Feature image by MayaWorks

The consumption of fair trade products are important on both a personal, local and global scale. Communities in Latin America are dependent on fair trade to support their families and prosper as a society. This Friday, October 28 GlobalFest, a benefit for Chicago Fair Trade is happening at the National Museum of Mexican Art.  Be sure to purchase your tickets and support a great organization. Also our good friends at 5 Rabbit will be serving their delicious brews. We talked to Martin Macias Jr. to talk about the organization, it’s impact on Chicago and our community.

What is the Mission of Chicago Fair Trade and and what products is it specifically advocating for?
Chicago Fair Trade is an organization working to increase support for workers and their families by advocating for Fair Trade and consumer education. Social and economic justice are pillars of this movement that works to support producers around the world through living wages, environmental sustainability and human rights. The campaign launched in May 2008.

You have several local partners and other shops around the city that are members to Chicago Fair Trade. What are some of the benefits they receive from joining the organization?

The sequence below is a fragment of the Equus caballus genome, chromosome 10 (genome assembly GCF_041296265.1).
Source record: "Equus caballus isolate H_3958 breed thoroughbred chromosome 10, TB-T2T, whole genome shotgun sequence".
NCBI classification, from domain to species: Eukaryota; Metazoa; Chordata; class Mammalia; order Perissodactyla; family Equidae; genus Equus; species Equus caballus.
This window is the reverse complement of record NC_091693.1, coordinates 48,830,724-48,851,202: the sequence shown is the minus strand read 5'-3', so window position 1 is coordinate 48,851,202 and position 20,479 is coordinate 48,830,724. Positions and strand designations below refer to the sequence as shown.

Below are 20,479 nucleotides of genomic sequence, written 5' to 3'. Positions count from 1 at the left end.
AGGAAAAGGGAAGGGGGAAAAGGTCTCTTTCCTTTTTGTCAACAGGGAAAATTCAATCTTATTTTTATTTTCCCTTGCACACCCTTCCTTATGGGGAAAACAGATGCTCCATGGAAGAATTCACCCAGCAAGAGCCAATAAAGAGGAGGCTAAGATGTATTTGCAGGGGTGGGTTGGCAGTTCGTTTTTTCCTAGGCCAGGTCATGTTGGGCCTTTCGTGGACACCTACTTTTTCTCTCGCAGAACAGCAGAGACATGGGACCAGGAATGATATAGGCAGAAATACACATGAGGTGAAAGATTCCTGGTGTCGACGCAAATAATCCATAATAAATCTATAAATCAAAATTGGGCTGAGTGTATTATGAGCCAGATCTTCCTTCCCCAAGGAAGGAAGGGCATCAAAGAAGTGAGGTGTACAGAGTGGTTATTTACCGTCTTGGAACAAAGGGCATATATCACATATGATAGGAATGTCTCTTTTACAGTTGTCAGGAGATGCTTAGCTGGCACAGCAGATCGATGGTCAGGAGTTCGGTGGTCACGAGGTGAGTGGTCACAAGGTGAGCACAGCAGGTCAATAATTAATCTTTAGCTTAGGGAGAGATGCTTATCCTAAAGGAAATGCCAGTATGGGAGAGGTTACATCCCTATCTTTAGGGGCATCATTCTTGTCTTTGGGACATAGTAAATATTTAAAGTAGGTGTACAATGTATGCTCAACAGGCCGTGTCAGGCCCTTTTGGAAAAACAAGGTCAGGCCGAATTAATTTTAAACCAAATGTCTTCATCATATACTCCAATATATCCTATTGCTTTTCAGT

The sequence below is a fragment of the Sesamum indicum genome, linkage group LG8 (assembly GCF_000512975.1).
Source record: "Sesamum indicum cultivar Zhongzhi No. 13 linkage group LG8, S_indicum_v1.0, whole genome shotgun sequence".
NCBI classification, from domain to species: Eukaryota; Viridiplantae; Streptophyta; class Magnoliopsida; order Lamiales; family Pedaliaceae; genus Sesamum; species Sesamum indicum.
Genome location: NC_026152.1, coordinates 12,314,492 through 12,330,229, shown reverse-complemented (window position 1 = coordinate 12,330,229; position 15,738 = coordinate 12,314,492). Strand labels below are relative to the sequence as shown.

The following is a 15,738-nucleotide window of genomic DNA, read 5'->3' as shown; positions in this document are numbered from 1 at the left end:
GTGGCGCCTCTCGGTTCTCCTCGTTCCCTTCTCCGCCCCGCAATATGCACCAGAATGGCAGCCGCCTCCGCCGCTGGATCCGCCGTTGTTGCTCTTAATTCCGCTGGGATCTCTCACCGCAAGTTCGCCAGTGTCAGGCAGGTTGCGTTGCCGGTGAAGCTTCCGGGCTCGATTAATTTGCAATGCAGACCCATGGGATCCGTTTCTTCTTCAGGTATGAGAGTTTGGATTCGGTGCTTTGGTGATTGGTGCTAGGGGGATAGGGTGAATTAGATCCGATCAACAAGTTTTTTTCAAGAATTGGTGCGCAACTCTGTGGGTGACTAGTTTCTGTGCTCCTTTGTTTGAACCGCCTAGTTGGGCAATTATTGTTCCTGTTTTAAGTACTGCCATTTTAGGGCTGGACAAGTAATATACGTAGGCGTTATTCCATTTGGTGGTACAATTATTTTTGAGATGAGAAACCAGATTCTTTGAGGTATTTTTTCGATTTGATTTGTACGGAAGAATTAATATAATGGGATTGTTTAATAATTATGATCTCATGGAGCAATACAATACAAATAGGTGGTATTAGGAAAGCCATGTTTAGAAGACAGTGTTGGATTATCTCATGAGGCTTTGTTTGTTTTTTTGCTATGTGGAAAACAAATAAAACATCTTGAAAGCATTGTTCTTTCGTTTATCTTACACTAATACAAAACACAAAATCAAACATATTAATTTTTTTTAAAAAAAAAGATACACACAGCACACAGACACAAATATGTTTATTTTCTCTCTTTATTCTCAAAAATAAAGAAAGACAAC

Fair Trade is a global movement that thrives when its many diverse members hold each other accountable and support each others growth. Locally it is the same. Chicago Fair Trade is supported by its business members who help build the movement across greater Chicagoland. Businesses get a boost from becoming members because they are part of a network that we promote. With their membership they subscribe to a set of internationalist values that are the foundation for Fair Trade – and in turn we give them access to events where they can promote their business, such as the annual Green Fest.

In February 2009 Chicago became a “Fair Trade City.” How was Chicago Fair Trade involved in advocating for this legislation?
In May 2008, Chicago Fair Trade consulted with 49th Ward Alderman Joe Moore to draft a resolution to make Chicago a Fair Trade City. The criteria being that Chicago would have to have a certain number of outlets and institutions using and/or selling Fair Trade products. In September 2009 former Ald. Toni Preckwinkle introduced the resolution to the full City Council. After 22 Aldermen co-sponsored the resolution it eventually passed in February 2010. This task before us now is to use this official designation to guide business development and trade relations.

What are some of benefits of Chicago becoming a “Fair Trade City” both from an economic and a sustainability point of view?